smiling, when crossing out the things she had already done. As her assistant started talking about the need for a good playlist in her new shop in the Jewish/artsy/bobo/hipster district “Marais”, grasping Sakina’s full attention, I had a look around. Her clothes charm in the same way, she does as a person. Bright in their colors and with an interesting twist in texture and design, I think of the women, Sakina told me about. Different ethical backgrounds, but a similar struggle to find employment, brought 15 women in a very poor district in Paris, Barbès, together in Sakina’s studio working on her collections. Pre-fashion week


was very busy, so now they enjoy a week of vacation. It seems surreal to find the giggly French fashion designer in a gallery and showroom, in the middle of a very trendy and artsy district, far away from her own not so glamorous neighborhood. But to her, there is nothing wrong with that; one has to reach out for the chances life has to offer. The first time, I met Sakina M’Sa, she was smart casually dressed with dark olive ankle boots, a golden used-look leather skirt, and a beige cashmere pullover. It seemed hard to believe that she started wearing proper clothes only when moving to France. She spent her first few years

in Madagascar together with her Comorian grandmother, climbing trees and enjoying a carefree childhood, far away from a busy city life. Seven years old, she had to put on a decent outfit for the first time and joined her parents in Marseille. Sakina soon realized that she did not exactly leave her island for a simple family reunion. While she was growing within the cultural diversity surrounding her she chose to dress like a punk, her father had other plans for her. She was fourteen years old, at this stage, which seemed old enough for him to marry her off to another man, but she refused. Pulled in by the bright and colorful variety of cultures in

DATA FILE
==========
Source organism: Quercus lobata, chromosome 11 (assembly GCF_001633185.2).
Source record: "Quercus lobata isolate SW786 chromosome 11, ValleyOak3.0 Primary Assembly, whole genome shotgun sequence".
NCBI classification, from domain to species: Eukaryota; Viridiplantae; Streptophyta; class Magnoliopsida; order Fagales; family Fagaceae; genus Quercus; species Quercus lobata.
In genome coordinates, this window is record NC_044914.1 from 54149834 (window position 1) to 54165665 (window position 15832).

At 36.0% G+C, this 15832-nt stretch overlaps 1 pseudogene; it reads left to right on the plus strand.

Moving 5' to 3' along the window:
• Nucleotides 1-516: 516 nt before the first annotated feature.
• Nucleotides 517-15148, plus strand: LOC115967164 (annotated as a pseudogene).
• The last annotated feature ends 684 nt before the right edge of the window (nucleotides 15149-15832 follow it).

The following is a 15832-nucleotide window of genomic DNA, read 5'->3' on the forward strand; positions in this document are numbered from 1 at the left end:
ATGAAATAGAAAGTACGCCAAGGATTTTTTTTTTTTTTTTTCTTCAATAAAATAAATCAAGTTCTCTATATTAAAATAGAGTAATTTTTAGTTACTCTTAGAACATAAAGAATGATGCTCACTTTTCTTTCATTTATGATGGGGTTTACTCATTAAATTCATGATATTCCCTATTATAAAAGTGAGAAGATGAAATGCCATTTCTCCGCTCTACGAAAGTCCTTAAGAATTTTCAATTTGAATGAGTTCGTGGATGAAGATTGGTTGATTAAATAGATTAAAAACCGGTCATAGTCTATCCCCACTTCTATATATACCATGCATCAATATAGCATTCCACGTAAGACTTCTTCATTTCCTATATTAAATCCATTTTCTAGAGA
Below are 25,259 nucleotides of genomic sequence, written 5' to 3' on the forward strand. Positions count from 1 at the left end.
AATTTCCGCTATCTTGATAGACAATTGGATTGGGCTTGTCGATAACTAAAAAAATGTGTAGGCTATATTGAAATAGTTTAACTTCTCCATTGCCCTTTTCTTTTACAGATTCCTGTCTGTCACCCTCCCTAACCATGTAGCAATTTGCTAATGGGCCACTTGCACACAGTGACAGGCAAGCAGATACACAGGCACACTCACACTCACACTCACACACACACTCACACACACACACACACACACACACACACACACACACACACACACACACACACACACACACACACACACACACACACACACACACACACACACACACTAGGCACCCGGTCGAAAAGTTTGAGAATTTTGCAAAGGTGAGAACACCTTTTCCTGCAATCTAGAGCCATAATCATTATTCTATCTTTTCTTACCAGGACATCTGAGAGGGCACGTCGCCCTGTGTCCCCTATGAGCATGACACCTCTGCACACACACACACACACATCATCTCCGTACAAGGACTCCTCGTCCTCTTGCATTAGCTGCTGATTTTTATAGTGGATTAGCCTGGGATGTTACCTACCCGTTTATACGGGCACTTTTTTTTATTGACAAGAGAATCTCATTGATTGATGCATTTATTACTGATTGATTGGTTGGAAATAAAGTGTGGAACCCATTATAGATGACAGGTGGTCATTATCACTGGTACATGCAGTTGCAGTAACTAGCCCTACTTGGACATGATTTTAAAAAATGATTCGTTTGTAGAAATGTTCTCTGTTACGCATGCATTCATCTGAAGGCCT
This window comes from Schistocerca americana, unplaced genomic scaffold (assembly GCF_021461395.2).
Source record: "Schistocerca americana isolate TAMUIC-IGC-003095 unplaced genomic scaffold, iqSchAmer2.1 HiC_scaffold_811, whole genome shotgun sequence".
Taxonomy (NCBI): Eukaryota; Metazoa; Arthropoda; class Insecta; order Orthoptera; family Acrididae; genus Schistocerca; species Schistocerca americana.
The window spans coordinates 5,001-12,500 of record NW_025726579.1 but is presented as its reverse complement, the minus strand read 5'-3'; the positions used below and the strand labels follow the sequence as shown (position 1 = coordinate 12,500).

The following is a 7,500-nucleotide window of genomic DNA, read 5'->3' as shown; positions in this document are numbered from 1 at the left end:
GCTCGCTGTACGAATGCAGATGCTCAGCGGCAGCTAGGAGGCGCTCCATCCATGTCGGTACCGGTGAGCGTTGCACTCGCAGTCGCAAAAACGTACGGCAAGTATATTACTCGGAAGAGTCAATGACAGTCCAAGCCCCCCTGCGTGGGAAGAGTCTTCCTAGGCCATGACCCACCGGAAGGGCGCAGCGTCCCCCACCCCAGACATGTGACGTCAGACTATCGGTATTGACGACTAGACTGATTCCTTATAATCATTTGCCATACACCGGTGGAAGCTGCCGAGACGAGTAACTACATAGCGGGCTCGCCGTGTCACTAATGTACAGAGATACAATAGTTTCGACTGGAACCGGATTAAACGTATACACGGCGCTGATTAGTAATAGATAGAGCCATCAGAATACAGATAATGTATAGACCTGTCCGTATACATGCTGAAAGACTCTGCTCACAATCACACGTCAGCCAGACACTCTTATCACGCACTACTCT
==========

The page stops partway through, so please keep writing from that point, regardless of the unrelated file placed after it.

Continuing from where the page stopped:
Marseille, she found a way to express herself and got into fashion. From an early stage on, due to a lack of resources, the young wannabe creator helped herself through waste products to visualize her ideas. Her future, however, did not lie in the South of France. As a believing Buddhist, she was convinced, that one had to “transform poison into a promising magic elixir” and she said, “this gave me the chance, as a woman, to say no and go to Paris to become a fashion designer.” With a solid portion of courage and self-confidence, not even the rejection of Paris’ high fashion houses could put her off realizing her dream.

J MAGAZINE | ISSUE 2 | THE WOMEN ISSUE | 27


J MAGAZINE | ISSUE 2 | THE WOMEN ISSUE | 28

The metropolis of elegantly dressed men and women did not seem to make a spot for her, so she created her own. A few tube stops away from the vast boulevards, she found herself in Barbès. The Comorian origin designer set up her atelier in a borough similar to the one inspiring her in Marseille in the first place and so she felt immediately at home. Considerably far from everything that’s considered chic and à la mode, she hasn’t moved from the 18th district

since. She always wanted to remain in a lively, loud, and exciting environment, where she could hear children playing in the streets, when opening her windows. The French designer is persuaded that the fashion industry needs movements like the one in support for the shooting of journalists at Charlie Hebdo to change its ethics. Her brand, even though sold and presented on a highfashion basis, fulfills three points very close to her heart. First, it does not create

additional waste, since she only uses what big houses waste, and second and third, she wants to empower women to work together and strive

It’s on us, who live in p for those in conflicted o have t

for change in this superficially known business. “It is not only fashion, but also its consumers who have to change their thinking,” she said, that “all inspiring people, like Nelson Mandela


or Martin Luther King, started by themselves, but the change they caused, happened with people questioning the current situation.”